The AVC-A110 adds custom components for an even cleaner power delivery. However, as I said earlier, it is unlikely to be heard unless in the most pristine and well-thought out setups.
8K Inputs and Outputs
These receivers have the first-generation 8K HDMI chips, which means that they have had issues with uncompressed data from Xbox Series X and some PC GPUs when feeding 4K 120Hz (and therefore likely 8K output once that is enabled on the Xbox Series X). However, Denon provides a workaround using a free external HDMI converter box that can be put between the Xbox and the receiver for connection. You will need proof of purchase for both and Xbox Series X and an affected Denon receiver before Denon will provide you with one however.
Since the X8500HA (upgraded X8500A) was released after this issue surfaced, it should not be affected but it is always advised to look at reviews and forums for any known issues before purchasing
I earlier reported that the A110 was not affected but this was incorrect as earlier production runs of it were.
UPDATE 14 Aug 2021: Sound United confirmed that new production runs of all Denon and Marantz receivers (including the above models) feature updated bug-free HDMI chips. The new models have serial numbers starting with xxxxx70001. Old models will still be around as old stock so best to confirm before purchasing.
I have to say that the AVC-X6700H is just a killer product in terms of price / performance ratio. Unlike its bigger and larger sibling, the AVC-X8500HA, it actually fits into a normal equipment rack without taking the wall down behind it. However, if you have the space for the AVC-X8500HA, it is a clearly superior product built on a brand new, exceptionally designed platform that is sure to impress.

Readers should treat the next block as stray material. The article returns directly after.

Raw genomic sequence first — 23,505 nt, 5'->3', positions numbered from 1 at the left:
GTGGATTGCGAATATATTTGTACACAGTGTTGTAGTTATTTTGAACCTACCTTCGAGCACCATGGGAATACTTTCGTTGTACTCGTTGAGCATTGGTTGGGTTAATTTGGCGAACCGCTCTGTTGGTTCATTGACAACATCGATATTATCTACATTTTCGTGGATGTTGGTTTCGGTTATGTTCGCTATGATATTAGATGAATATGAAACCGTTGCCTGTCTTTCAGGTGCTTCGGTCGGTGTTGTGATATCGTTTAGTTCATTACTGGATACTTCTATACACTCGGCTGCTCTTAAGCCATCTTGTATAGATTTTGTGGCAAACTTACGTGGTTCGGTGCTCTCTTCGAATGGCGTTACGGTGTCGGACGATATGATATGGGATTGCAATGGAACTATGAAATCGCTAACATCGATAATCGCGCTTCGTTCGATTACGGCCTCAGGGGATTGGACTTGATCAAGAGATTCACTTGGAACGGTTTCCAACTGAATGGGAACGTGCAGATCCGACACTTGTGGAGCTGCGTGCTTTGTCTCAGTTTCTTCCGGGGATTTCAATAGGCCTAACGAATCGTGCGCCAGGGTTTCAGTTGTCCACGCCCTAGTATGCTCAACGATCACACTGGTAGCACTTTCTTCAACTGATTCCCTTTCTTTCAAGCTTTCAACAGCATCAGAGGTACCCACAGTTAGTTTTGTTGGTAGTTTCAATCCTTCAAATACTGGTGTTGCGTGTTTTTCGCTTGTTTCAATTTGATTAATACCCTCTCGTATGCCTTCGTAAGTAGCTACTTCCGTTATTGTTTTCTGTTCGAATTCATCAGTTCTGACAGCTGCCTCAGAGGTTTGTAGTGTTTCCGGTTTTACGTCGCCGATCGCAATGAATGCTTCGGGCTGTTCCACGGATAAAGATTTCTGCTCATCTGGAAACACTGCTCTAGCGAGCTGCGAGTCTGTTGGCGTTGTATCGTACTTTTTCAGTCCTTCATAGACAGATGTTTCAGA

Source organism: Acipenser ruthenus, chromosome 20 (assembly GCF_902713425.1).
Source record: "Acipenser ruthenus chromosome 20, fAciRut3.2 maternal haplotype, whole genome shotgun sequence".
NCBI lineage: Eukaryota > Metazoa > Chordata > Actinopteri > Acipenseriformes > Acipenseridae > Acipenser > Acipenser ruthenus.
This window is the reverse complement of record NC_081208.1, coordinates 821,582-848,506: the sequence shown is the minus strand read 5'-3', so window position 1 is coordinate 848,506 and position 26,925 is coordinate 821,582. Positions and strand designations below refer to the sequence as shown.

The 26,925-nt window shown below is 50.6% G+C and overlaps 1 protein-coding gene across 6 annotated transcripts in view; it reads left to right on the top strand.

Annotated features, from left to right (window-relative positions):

However, there is one major issue with all these products: the lack of 8K HDMI inputs. Even the AVC-X8500HA and AVC-A110 only feature ONE dedicated HDMI 8K input. If you need to connect two next-gen consoles for example, you will need to use eARC to get sound back from the TV and have at least one console connected to the TV directly. This isn’t exactly ideal. For those that will want 8K players, consoles, etc, it is likely best to wait for the next generation of these receivers before upgrading. Of course, there are workarounds so if you cannot wait for an upgrade, then go ahead.
Related Free Guides
If you are planning to buy or have recently bought a Denon receiver, check out the below guides.
Secrets of Audyssey is also a Professional Guide available for those that want to get the very best out of their Denon (and Marantz) receivers.